Fans Flock to Peach Cobbler Factory as New Owners Accelerate Franchising | Franchise News


Cobbler, cinnamon rolls and pudding, oh my. Peach Cobbler Factory aims to stand out in a growing dessert segment.

More than 8,000 people lined up outside Jimmy Plowden’s store in July to snag one of a dozen cobbler flavors, a heaping helping of banana pudding or a cobbler-stuffed cinnamon roll. “Our sweet potato cobbler and blackberry cobbler are becoming fan favorites,” said Plowden, who with wife Andrea opened a Peach Cobbler Factory in Jacksonville, Florida. “Also the New York cheesecake banana pudding.”

Indulgence reigns at Peach Cobbler Factory, and it seems everyone wants a taste. “It’s been overwhelming,” said Plowden. “The key to it is to have a great manager … someone who keeps things simmered down” while customers wait. “We try our best to get them in and out in five minutes.”

After discovering Peach Cobbler Factory while visiting friends in Chattanooga, Tennessee—“It was 20 degrees out with a line out the door,” recalled Plowden—the couple, who have sales backgrounds, met CEO Greg George and decided they wanted to be part of the emerging brand’s growth story. Their second Jacksonville store (the first did more than $180,000 in sales in its first month) is slated to open in November, and they also have development agreements for the St. Augustine and Orlando markets.

“We’re going to revolutionize the dessert industry,” said George, who over his lengthy franchise career has been involved in more than 40 brands, including most recently The Original Hot Dog Factory and Carolina Hemp Company, among others. A friend tipped him off to Peach Cobbler Factory when it opened a store in Louisville, Kentucky, last summer.

“I knew it the moment I walked in,” recalled George as he noted the simplicity of the business started by Juan and Tami Edgerton in Nashville, Tennessee, in 2013 “intrigued me big time.” He began working with the founders to develop the model and start franchising in September 2021.


Greg George, left, and Larry Johnston see sweet potential in Peach Cobbler Factory, partnering to buy the brand in April.

By April, with agreements signed for more than 100 stores, George partnered with former Albertsons Inc. president and CEO Larry Johnston to acquire the brand. “It’s clean, there’s not a lot of grease flying around, you don’t need 20 waitstaff,” said Johnston, who before Albertsons spent nearly 30 years at General Electric, his final role being president and CEO of GE Appliances. “And I was really intrigued by the fact that it wasn’t what you see out there every day.”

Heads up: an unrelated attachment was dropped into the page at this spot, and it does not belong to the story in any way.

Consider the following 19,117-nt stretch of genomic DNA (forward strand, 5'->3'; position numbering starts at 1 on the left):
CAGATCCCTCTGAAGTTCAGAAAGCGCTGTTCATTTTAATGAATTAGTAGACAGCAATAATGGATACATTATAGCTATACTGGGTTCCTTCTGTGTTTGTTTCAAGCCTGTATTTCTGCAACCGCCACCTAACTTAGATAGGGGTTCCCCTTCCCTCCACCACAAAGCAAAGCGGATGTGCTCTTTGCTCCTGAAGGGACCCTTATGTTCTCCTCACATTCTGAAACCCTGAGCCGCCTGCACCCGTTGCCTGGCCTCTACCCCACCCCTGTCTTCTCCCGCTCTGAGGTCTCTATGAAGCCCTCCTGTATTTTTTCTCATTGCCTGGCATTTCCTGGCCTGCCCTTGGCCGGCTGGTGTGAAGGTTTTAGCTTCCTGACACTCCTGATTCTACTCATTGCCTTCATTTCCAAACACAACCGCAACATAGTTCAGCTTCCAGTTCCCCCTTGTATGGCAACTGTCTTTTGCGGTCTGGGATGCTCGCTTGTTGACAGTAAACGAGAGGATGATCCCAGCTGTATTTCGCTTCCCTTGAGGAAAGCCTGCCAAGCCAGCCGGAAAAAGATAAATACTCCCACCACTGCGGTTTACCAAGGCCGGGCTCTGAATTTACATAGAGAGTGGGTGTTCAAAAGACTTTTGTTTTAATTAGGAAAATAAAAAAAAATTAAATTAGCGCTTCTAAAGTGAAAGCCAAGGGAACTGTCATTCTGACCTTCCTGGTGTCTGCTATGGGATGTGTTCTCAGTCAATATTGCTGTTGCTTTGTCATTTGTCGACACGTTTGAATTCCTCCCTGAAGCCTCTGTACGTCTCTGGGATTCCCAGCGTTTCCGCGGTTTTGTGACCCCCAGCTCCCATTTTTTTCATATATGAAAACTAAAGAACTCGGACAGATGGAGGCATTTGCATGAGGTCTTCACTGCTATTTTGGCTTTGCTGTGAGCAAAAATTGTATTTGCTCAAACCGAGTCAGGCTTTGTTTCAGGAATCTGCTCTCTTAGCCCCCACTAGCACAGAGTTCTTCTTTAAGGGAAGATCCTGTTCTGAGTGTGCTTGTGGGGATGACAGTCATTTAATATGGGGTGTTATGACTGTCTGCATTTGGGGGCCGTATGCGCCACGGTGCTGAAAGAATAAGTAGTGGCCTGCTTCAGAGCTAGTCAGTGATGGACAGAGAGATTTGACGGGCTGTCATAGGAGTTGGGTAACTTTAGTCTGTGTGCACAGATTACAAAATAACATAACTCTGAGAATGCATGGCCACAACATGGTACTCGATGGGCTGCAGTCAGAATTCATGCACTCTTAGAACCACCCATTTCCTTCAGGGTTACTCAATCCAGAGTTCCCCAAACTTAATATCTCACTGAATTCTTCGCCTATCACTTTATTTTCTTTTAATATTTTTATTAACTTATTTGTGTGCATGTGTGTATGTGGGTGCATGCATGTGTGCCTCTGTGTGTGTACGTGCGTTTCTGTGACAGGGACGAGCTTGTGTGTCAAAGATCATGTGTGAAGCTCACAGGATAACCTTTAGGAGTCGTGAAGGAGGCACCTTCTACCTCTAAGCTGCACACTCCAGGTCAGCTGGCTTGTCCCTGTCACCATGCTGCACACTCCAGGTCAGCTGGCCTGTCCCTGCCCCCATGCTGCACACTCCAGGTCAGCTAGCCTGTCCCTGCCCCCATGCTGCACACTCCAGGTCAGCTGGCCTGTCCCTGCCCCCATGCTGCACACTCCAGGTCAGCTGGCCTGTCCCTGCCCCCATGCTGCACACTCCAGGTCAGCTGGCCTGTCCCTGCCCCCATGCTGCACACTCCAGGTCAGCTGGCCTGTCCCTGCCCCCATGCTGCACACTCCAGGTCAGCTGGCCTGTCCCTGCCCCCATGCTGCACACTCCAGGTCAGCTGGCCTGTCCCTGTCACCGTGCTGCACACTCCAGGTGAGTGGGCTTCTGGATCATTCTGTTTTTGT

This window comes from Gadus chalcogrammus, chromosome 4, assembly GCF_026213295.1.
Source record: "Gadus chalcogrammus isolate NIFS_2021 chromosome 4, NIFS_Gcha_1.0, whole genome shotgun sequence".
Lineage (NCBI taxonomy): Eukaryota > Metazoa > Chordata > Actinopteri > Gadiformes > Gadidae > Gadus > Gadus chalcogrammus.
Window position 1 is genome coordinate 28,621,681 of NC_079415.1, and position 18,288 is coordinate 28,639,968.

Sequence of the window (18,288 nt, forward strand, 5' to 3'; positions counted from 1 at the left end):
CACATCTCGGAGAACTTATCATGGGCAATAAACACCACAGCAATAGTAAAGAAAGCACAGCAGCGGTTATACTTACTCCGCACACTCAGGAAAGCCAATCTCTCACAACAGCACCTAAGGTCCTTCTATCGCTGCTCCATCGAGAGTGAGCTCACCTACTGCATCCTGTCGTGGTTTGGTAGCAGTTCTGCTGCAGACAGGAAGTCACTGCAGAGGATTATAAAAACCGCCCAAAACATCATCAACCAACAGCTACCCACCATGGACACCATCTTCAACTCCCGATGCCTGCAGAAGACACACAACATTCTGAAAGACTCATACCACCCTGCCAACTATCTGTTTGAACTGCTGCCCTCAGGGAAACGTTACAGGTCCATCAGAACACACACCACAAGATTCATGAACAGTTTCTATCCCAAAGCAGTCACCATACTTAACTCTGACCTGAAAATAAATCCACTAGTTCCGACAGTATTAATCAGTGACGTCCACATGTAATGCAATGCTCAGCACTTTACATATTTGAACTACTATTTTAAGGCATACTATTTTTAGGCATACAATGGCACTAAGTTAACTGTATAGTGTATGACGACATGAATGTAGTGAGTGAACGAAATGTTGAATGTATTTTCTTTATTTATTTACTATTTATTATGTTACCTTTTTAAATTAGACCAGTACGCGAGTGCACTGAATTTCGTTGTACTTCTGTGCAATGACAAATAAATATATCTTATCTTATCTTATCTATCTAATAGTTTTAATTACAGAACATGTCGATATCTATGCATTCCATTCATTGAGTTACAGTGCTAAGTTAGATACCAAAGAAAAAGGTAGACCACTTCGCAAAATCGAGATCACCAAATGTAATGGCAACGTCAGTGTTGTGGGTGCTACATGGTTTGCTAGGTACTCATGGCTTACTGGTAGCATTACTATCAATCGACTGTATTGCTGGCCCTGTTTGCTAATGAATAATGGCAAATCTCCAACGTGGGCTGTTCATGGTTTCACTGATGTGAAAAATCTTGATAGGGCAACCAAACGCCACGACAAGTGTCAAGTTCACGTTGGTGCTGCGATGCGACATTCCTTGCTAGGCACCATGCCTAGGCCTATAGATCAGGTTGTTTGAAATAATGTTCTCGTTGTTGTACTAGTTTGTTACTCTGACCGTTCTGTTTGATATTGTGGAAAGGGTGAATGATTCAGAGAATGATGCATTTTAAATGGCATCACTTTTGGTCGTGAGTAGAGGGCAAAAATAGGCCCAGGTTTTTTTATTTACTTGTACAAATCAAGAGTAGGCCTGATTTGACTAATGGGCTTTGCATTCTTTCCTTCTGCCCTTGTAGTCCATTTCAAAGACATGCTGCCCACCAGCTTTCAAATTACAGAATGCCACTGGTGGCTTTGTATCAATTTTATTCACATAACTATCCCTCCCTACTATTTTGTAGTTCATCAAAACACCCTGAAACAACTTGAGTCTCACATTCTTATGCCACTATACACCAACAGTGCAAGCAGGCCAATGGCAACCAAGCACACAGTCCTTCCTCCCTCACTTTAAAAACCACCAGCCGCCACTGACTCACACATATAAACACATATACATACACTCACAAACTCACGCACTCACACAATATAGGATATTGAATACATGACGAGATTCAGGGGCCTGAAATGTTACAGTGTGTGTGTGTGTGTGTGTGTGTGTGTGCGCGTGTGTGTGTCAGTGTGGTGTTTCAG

The menu evolved to include 12 cobbler flavors, ranging from classic peach to mango peach and sweet potato pecan, plus a dozen banana pudding options and six cinnamon roll varieties. National suppliers provide products to stores, of which there are 15 open, and “everything is prepped and served in-house,” said George, with an average check of about $20. Banana pudding milkshakes are coming next, along with dessert flights. Peach Cobbler Factory stores are 800 to 1,500 square feet, with an initial investment range of $82,507 to $240,137.

The desserts-only segment has seen several new entrants recently, from the fast-growing Crumbl Cookies to Jars, a concept from chef Fabio Viviani that has deals for 20 units and is opening a flagship corporate store this fall in Chicago. At Peach Cobbler Factory, social media is helping fuel demand, said George, and the company is working with TikTok influencers and already has more than 50,000 followers on Instagram. “It’s an extremely viral brand,” he said, but “is not a seasonal business or a fad.”

“This is a concept that has staying power, we believe,” continued George, and the company is also integrating online ordering, a loyalty program and a “peachy pass” so customers can order ahead to skip the line. Stores can get open in about 90 days after a lease is signed, he said, with 35 more locations set to open by the end of the year.

George and Johnston plan to build out the South Florida market, with corporate stores stretching from West Palm Beach to Key West.

“It’s a fun, edgy business,” said Johnston. “I just had a gut feeling that this is going to be a huge, massive franchise company.”

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